Poster designer Bill Gold, who passed yesterday at age 97, began in the advertising department of Warner Bros. The year was 1941, when Gold was only 20, and yet his Wikipage says he designed the poster art for Yankee Doodle Dandy and Casablanca, which both opened in ’42. I don’t know who was running WB’s poster design department back then, but some older person was. I’m not throwing shade, but how likely is it that a fresh-faced 21 year-old, straight out of Pratt Institute, was the sole poster designer for two major WB releases, one of which won the Best Picture Oscar?

Gold was the art and concept guy for dozens of classic movie posters, but the Clockwork Orange poster, which he partially designed at age 50 or 51, was arguably his best. (The primary designer was Philip Castle.) Look at it — it doesn’t project lewd or grotesque vibes, but it almost makes the vague notion of ultra-violence and the old in-out, in-out by way of Alex DeLarge and his deplorable droogs seem almost delicious, like candy or ice-cream. Or at the very least slick and stylish, like album-jacket art for a cool band. I would argue that the Clockwork Orange poster is the greatest of all time. It’s perfect. One glance and there’s no forgetting it.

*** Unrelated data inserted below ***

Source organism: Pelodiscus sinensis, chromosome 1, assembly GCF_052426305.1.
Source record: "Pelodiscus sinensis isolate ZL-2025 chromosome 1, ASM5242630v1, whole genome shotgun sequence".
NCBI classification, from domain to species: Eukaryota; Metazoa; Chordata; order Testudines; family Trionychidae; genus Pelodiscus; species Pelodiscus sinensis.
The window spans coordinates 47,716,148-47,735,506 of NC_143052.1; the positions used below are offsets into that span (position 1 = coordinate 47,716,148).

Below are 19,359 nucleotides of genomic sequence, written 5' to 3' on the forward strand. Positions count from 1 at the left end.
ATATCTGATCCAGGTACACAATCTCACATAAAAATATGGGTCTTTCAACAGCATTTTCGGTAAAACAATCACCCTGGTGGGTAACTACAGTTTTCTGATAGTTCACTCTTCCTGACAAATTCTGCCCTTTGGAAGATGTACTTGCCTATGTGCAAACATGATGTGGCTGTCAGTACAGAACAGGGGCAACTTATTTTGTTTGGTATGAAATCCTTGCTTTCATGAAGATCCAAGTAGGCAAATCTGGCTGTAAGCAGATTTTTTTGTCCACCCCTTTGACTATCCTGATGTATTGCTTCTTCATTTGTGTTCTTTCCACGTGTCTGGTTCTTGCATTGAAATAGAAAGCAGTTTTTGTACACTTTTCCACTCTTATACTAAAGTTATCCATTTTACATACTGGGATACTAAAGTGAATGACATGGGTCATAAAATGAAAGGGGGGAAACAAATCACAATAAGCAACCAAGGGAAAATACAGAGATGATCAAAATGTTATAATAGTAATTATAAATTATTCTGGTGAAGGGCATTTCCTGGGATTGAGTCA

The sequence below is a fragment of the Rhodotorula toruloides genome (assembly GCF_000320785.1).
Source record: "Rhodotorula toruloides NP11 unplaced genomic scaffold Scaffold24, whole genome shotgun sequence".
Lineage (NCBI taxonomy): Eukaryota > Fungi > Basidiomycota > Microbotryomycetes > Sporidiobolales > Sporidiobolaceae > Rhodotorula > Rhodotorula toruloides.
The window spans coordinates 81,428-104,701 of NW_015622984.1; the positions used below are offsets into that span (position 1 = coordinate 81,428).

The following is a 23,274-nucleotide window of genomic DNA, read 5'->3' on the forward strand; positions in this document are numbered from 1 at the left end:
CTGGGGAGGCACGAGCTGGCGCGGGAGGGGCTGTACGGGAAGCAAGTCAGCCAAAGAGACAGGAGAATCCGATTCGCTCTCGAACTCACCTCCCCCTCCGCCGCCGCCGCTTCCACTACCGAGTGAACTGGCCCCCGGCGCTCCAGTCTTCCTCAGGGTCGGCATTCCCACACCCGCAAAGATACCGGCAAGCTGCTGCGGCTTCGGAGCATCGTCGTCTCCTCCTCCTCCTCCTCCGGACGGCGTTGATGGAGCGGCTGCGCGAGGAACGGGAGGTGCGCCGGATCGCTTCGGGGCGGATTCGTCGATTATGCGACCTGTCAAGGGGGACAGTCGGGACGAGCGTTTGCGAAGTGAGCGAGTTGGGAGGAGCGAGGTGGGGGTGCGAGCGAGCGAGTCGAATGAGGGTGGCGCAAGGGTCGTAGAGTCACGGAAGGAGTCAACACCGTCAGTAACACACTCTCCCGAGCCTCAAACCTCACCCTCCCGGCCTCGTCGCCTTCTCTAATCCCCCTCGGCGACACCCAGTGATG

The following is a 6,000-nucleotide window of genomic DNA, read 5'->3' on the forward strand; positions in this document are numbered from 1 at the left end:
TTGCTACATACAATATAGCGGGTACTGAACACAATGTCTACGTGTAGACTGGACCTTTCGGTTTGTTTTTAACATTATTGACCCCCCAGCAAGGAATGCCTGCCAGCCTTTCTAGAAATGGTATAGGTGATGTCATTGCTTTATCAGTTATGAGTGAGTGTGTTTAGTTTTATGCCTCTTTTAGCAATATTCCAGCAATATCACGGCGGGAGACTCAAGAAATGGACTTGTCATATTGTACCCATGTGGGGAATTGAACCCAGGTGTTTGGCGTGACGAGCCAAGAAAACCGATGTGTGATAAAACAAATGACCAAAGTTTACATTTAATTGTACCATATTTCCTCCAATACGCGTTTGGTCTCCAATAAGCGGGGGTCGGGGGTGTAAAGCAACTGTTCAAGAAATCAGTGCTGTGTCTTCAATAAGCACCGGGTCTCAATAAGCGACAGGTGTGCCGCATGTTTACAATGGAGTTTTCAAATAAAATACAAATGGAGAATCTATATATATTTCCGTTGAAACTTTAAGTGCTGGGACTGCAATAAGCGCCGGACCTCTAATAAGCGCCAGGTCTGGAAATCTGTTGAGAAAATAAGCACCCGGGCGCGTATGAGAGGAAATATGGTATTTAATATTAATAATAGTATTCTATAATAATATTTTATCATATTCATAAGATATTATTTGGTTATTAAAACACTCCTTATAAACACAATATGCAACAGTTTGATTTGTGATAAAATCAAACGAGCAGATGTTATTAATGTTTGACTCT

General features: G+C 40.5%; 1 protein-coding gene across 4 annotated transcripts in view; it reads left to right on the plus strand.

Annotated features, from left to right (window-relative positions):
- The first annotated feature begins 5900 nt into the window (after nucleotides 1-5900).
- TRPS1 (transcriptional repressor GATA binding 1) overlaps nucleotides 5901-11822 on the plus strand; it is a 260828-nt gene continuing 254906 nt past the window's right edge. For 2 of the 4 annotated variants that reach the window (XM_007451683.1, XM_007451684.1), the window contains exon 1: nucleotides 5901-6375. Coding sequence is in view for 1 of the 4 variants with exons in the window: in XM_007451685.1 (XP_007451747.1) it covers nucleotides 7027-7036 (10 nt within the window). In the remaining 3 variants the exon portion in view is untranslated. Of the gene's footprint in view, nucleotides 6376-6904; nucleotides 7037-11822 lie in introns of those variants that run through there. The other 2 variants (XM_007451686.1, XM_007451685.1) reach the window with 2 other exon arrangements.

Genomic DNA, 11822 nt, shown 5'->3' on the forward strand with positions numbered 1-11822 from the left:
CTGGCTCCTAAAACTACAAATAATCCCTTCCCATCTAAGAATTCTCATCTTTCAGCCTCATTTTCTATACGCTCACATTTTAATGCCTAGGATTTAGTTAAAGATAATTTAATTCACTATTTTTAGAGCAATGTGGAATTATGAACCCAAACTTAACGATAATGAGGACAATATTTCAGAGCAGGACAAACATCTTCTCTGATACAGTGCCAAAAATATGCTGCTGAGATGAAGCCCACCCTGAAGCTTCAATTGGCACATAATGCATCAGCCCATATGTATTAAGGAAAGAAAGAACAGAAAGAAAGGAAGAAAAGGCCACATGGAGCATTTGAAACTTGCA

And yet Gold’s trippy one-sheet for John Boorman‘s Deliverance may be the most creatively mis-designed poster for a major studio release that I’ve ever seen. It suggests that what happened between Jon Voight, Burt Reynolds, Ned Beatty and Ronnie Cox on the fictional Cahulawassee River was a matter of individual interpretation or conjecture. Canoe-paddling out of a big eye suggests some kind of surreal or imaginary fantasy, which Deliverance certainly isn’t. The events that occur are absolutely real start to finish, and so the poster lies. Before today I’d never even seen it. So Gold gets one demerit.